Impact Factor 4.555

The Frontiers in Neuroscience journal series is the 1st most cited in Neurosciences

This article is part of the Research Topic

Sensory hair cell death and regeneration

Original Research ARTICLE

Front. Cell. Neurosci., 19 March 2015 | https://doi.org/10.3389/fncel.2015.00079

Identification and characterization of mouse otic sensory lineage genes

  • Department of Otolaryngology, Head and Neck Surgery, Stanford University School of Medicine, Stanford, CA, USA

Vertebrate embryogenesis gives rise to all cell types of an organism through the development of many unique lineages derived from the three primordial germ layers. The otic sensory lineage arises from the otic vesicle, a structure formed through invagination of placodal non-neural ectoderm. This developmental lineage possesses unique differentiation potential, giving rise to otic sensory cell populations including hair cells, supporting cells, and ganglion neurons of the auditory and vestibular organs. Here we present a systematic approach to identify transcriptional features that distinguish the otic sensory lineage (from early otic progenitors to otic sensory populations) from other major lineages of vertebrate development. We used a microarray approach to analyze otic sensory lineage populations including microdissected otic vesicles (embryonic day 10.5) as well as isolated neonatal cochlear hair cells and supporting cells at postnatal day 3. Non-otic tissue samples including periotic tissues and whole embryos with otic regions removed were used as reference populations to evaluate otic specificity. Otic populations shared transcriptome-wide correlations in expression profiles that distinguish members of this lineage from non-otic populations. We further analyzed the microarray data using comparative and dimension reduction methods to identify individual genes that are specifically expressed in the otic sensory lineage. This analysis identified and ranked top otic sensory lineage-specific transcripts including Fbxo2, Col9a2, and Oc90, and additional novel otic lineage markers. To validate these results we performed expression analysis on select genes using immunohistochemistry and in situ hybridization. Fbxo2 showed the most striking pattern of specificity to the otic sensory lineage, including robust expression in the early otic vesicle and sustained expression in prosensory progenitors and auditory and vestibular hair cells and supporting cells.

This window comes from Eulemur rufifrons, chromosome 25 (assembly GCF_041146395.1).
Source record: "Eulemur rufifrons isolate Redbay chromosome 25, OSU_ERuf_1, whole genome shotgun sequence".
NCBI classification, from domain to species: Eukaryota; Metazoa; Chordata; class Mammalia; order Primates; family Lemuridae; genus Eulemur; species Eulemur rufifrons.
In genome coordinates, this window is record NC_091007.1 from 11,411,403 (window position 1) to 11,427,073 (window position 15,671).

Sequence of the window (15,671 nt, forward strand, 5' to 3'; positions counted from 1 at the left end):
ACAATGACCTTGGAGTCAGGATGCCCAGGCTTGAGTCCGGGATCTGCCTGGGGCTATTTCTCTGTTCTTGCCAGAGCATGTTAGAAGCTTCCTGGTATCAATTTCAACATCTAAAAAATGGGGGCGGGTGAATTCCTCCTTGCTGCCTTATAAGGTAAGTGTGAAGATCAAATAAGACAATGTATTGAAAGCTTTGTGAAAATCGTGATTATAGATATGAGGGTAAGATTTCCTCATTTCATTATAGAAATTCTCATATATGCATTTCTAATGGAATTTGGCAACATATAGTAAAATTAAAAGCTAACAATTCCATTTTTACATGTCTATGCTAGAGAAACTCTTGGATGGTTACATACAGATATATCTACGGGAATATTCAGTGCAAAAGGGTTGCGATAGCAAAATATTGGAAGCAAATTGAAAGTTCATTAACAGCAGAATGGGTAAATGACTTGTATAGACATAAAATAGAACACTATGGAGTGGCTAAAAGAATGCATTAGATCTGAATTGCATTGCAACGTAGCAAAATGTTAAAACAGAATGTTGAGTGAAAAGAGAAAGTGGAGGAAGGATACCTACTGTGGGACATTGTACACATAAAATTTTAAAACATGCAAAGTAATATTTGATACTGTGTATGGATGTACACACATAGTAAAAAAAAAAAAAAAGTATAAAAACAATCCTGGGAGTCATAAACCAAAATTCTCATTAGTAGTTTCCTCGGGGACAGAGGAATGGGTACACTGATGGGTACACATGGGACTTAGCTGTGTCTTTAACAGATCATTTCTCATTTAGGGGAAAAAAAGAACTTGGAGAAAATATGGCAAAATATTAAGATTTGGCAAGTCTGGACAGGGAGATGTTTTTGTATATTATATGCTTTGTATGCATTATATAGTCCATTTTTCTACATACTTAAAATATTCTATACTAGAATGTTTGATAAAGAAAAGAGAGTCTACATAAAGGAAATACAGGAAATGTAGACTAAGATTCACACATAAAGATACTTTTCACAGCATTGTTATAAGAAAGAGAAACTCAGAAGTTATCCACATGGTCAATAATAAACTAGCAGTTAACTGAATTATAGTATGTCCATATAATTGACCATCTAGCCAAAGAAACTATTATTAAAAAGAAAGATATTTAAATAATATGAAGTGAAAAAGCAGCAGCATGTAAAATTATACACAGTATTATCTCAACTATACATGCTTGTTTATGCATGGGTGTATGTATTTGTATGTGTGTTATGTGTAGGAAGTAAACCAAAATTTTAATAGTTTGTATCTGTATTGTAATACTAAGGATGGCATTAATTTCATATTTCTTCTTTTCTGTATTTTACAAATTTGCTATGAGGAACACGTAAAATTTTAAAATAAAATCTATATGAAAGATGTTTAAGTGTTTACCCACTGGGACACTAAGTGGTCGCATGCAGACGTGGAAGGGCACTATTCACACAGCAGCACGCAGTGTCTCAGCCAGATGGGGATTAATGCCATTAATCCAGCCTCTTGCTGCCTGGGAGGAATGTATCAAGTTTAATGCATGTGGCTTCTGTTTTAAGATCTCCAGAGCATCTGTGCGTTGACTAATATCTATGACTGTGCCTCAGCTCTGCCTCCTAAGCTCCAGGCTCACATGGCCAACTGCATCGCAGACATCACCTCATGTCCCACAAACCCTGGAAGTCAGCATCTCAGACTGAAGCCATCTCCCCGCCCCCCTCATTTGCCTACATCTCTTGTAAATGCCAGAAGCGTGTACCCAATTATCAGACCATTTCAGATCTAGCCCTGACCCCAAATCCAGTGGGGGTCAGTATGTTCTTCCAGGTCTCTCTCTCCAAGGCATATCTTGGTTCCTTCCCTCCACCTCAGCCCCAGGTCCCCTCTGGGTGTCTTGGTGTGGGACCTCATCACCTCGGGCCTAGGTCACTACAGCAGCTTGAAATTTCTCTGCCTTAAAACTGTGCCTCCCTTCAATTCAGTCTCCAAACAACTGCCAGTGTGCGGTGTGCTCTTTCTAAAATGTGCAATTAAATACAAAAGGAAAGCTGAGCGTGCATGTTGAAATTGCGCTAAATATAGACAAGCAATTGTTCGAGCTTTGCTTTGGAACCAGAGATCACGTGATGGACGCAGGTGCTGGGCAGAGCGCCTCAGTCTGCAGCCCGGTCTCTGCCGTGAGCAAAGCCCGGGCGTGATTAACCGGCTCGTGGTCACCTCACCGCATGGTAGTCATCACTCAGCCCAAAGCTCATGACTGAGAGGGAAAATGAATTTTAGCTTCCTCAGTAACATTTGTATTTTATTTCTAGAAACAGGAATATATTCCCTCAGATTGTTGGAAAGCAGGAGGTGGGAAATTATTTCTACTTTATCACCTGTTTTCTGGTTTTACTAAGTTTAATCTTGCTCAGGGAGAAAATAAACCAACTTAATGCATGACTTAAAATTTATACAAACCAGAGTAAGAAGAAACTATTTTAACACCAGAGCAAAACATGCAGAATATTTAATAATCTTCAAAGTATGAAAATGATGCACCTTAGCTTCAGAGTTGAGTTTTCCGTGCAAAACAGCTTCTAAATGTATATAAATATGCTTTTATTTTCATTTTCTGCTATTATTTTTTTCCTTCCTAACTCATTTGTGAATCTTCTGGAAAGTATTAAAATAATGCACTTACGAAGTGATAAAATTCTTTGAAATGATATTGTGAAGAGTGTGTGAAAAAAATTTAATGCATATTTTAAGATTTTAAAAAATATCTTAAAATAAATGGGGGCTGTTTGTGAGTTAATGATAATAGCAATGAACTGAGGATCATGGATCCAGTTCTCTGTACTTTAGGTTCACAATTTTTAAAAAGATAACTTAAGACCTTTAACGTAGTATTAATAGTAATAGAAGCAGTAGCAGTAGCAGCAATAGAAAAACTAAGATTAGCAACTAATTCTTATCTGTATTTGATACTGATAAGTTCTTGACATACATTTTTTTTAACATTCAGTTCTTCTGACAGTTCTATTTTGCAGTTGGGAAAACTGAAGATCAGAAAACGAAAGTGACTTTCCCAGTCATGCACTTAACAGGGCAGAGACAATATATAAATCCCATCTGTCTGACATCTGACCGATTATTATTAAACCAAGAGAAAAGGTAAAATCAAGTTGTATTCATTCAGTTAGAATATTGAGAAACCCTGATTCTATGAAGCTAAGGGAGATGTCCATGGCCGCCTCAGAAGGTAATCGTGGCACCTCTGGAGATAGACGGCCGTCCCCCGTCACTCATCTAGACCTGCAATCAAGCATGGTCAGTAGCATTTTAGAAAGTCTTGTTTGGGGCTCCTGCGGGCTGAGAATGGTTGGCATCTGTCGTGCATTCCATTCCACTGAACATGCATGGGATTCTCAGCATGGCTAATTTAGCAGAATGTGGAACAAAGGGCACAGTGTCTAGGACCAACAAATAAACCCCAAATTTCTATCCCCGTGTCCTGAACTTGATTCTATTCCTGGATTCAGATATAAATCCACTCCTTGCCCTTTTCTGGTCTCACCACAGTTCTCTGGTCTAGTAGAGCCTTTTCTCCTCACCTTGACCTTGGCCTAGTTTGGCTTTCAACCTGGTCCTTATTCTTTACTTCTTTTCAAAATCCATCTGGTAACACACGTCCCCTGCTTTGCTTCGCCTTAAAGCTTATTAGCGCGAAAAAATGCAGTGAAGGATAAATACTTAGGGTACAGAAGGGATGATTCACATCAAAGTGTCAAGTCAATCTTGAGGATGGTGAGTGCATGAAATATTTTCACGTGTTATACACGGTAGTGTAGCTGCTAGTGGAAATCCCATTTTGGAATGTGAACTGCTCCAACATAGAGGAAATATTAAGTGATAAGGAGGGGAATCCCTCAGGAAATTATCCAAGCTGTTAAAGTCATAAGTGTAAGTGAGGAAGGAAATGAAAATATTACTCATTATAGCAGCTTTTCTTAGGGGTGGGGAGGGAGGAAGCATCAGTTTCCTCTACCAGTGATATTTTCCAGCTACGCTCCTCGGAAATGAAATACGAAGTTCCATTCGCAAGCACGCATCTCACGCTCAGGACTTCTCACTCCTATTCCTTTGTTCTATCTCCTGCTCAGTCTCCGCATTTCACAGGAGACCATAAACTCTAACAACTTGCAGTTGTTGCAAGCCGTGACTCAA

Introduction

The sensory and neuronal cells of the vertebrate inner ear arise from the otic vesicle (OV), a spheroid epithelial structure formed during midgestation embryogenesis through invagination of the otic placode. Of all the developmental lineages of the vertebrate embryo, the otic sensory lineage has the unique capacity to give rise to auditory and vestibular hair cells, supporting cells, and neurons, all of which are essential for hearing and balance function (Figure 1A). The otic placode is derived from posterior preplacodal non-neural ectoderm, specifically within the otic-epibranchial domain (Chen and Streit, 2013). The process of otic induction from preplacodal ectoderm is initiated around embryonic day 8 (E8) in mouse. By E10.5 otic vesicle invagination has encapsulated the otic placode epithelia into a vesicle where subsequent processes of morphogenesis and differentiation give rise to cell fates of the inner ear, including neural, sensory (hair cells and supporting cells) and non-sensory fates (Figures 1B,C). A progressive lineage bifurcation model of otic differentiation is consistent with experimental observations and illustrates how pan-otic progenitor cells of the otic vesicle could give rise to non-sensory, neural, supporting cell, and hair cell populations (Figure 1C). Several signaling pathways including Fgf, Notch, and Wnt have been shown to be involved in specification of the otic placode as well as subsequent specifications of neuronal and prosensory populations (Liu et al., 2003; Jayasena et al., 2008; Dominguez-Frutos et al., 2009; Hartman et al., 2010; Hammond and Whitfield, 2011; Chen and Streit, 2013; Vendrell et al., 2013; Schlosser, 2014). Evolutionarily conserved transcription factors such as Eya1, Six1, Gata3, and Pax2/8 are expressed in the early otic sensory lineage and have been implicated in its specification and development (Xu et al., 1999; Zheng et al., 2003; Hans et al., 2004; Lillevali et al., 2006; Zou et al., 2006; Barrionuevo et al., 2008; Freter et al., 2012). Despite the unique nature of the otic sensory lineage, there are no known markers that unambiguously discriminate this lineage from others persistently through the course of development. The goal of this study was to apply a transcriptome-wide comparison to find such markers. Systematic transcriptome-wide identification of otic lineage distinguishing genes would contribute to our understanding of transcriptional states and gene regulation in inner ear development and function. Furthermore, classification of genes that enable rigorous identification of otic sensory lineage cells would greatly benefit in vitro studies of inner ear development and regeneration, which currently rely on combinatorial expression of transient non-specific markers (Oshima et al., 2010; Koehler et al., 2013).